Still, Hamonic is a reasonable trade target. So we can leave him be. The names to suddenly view through a different lens: Dustin Byfuglien, Andrew Ladd and Jacob Trouba.
Byfuglien and Ladd are unrestricted free agents this summer and presented Jets GM Kevin Cheveldayoff with a tough dilemma entering the fall. The team needed both players on board to stay competitive, but pushing for the playoffs without re-signing either guy would risk losing each. Byfuglien has surfaced in many trade rumors, all of which involved the Jets seeking equal win-now value in return. As Sportsnet’s Elliotte Friedman recently speculated, they may or may not have offered Byfuglien for Hamonic. Now, with the Jets in danger of missing the big dance, Byfuglien becomes a much easier guy to move. If the Jets fall out of the race they can offer him as a rental in exchange for prospects and picks. They no longer have to find the unlikely suitor willing to trade an established, important roster player for a pending UFA. If the Jets just want futures, they can create a real bidding war with ‘Big Buff,’ a big, strong, versatile Stanley Cup winner who would seriously bolster any contending team.
Even Ladd’s outlook changes. He’s far more likely to re-sign with the Jets, he’s their captain, and he’s said repeatedly he wants to return. But if this team knows it’ll miss the playoffs, and a Ladd deal remains unfinished, might Cheveldayoff consider lending Ladd to a contender, then re-signing him in July? He’s the type of power forward that would legitimately put a team over the top. He could easily yield a first-round pick in a deadline deal. Ladd might take some convincing, but there’s precedent for such a move. Antoine Vermette did it just last year when Arizona dealt him. He won a Cup with Chicago, netted the Coyotes a first-rounder and rejoined them as a free agent. Daniel Winnik did it with the Leafs last spring, too.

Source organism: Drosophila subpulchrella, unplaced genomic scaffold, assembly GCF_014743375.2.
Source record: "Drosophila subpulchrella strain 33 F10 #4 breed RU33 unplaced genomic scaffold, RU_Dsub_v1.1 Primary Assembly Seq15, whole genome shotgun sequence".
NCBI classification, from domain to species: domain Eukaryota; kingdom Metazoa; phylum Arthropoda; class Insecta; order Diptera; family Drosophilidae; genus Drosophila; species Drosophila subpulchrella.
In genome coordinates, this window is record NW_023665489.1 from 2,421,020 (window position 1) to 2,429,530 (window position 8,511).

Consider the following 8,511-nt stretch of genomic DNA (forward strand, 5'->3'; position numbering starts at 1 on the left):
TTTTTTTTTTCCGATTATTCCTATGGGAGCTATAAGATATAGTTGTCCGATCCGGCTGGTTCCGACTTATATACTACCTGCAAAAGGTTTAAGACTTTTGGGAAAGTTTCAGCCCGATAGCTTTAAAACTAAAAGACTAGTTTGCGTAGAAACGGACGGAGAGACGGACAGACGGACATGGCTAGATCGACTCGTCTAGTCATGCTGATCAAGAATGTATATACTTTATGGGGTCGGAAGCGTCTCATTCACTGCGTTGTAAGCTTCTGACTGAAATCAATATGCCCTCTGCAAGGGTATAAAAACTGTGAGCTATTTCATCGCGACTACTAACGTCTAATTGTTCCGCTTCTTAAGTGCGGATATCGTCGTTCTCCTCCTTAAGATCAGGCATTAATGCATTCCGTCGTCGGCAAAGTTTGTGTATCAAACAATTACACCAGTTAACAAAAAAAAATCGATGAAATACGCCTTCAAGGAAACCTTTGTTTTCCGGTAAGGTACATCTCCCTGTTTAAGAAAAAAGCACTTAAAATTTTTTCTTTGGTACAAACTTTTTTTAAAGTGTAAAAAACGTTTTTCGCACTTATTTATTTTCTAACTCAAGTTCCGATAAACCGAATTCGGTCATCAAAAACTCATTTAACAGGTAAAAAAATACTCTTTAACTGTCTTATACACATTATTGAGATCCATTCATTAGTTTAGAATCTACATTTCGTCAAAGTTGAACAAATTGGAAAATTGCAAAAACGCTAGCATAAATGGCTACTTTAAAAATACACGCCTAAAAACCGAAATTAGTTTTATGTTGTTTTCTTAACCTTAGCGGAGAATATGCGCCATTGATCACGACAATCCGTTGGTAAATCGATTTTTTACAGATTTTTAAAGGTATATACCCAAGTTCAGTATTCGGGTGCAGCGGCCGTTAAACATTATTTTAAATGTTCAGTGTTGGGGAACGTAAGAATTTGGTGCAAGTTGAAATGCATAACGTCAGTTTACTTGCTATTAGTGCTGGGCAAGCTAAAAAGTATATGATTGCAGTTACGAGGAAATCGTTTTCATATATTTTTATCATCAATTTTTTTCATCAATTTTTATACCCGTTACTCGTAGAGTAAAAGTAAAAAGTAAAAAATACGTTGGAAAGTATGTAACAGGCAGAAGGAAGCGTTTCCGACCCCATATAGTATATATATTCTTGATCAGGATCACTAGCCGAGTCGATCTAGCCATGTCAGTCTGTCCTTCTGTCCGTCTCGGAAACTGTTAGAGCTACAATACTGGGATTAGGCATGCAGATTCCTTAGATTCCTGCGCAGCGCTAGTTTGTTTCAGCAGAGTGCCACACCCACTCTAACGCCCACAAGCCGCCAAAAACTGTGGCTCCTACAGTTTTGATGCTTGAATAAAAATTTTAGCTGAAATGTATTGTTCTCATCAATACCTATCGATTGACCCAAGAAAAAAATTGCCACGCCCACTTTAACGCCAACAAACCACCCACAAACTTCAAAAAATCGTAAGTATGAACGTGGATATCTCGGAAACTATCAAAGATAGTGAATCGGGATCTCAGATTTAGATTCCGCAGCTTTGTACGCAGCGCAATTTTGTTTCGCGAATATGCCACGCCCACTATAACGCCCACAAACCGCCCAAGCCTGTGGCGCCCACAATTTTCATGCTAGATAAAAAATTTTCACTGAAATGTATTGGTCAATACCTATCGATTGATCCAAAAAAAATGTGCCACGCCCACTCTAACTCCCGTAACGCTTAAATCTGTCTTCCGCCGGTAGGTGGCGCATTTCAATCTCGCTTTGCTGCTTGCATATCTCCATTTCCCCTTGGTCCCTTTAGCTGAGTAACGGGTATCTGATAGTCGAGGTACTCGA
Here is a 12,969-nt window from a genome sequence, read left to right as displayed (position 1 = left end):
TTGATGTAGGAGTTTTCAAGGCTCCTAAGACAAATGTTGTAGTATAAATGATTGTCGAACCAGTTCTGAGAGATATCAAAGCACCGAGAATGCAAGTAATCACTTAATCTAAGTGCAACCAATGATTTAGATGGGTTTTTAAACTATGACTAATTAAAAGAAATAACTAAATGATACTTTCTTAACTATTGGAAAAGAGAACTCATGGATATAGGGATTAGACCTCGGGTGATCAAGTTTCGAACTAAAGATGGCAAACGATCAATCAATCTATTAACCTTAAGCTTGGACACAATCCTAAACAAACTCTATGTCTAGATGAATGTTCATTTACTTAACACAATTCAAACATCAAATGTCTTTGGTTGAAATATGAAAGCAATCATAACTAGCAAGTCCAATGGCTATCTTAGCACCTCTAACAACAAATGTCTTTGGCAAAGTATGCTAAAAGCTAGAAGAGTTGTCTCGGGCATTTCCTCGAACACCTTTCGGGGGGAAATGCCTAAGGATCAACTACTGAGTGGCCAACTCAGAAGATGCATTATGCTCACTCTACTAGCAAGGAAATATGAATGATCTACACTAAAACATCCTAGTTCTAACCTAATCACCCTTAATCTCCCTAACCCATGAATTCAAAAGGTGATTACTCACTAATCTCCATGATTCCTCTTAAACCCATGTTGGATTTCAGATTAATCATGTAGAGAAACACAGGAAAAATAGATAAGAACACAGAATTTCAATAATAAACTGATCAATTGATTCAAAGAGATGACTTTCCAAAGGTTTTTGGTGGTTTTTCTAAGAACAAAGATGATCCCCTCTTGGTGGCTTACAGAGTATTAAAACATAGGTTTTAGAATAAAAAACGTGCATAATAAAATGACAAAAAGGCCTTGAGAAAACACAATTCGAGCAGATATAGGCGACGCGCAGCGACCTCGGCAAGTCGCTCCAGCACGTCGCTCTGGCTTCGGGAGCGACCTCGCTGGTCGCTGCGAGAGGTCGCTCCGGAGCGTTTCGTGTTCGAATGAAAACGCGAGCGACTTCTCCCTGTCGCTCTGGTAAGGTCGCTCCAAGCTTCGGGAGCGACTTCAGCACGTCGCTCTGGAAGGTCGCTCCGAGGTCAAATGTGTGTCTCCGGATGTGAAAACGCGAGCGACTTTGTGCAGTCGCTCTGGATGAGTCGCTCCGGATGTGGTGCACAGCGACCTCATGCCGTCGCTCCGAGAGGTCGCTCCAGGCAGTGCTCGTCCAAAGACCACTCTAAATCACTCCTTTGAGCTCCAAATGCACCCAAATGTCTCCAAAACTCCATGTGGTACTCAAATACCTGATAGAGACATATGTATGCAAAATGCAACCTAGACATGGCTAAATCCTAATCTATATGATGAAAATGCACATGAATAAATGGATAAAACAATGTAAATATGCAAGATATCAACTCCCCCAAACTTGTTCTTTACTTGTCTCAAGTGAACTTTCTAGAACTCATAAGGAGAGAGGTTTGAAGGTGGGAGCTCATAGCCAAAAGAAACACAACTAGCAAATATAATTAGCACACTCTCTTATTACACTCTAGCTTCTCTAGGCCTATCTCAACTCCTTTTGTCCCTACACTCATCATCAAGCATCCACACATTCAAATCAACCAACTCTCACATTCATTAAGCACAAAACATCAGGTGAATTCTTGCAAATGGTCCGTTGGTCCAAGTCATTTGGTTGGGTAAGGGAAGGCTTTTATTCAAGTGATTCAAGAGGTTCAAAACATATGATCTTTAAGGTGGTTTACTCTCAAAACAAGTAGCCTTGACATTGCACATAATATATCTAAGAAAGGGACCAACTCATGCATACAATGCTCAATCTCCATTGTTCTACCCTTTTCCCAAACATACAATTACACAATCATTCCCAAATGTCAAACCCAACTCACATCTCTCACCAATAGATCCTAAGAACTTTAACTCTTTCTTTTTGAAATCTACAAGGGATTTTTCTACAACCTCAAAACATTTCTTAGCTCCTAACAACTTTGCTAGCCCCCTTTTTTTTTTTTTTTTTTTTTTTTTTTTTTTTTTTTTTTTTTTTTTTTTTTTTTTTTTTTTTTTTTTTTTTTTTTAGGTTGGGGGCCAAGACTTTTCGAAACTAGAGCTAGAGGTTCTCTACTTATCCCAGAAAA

Lastly, Trouba’s outlook changes on a non-contender Jets team, but for a different reason. The third-year defenseman, 21, hasn’t matched the standard he set as a powerhouse rookie in 2013-14. His confidence and speed have waned. He’s stopped scoring. And he is possibly the piece the Islanders want in a Hamonic deal. If the Jets don’t look like they’ll make the playoffs, however, the urgency to move Trouba for pieces to help them now disappears. He’s two years younger than John Klingberg. Trouba has plenty of time to blossom. He’s a restricted free agent, and Cheveldayoff can ink him to a bridge contract. It’s absolutely worth waiting to see if Trouba figures it out by next season.
It’s possible the Jets still turn this thing around. The analytics suggest they’ve been unlucky, and improved goaltending could help them get hot in a hurry. It’s still relatively early. But Cheveldayoff has to tread carefully in the next couple months. He must re-evaluate what major moves he needs to make, and what he wants in return for his assets, if his team continues to slide out of post-season contention.
Matt Larkin is an associate editor at The Hockey News and a regular contributor to the thn.com Post-To-Post blog. For more great profiles, news and views from the world of hockey, subscribe to The Hockey News magazine. Follow Matt Larkin on Twitter at @THNMattLarkin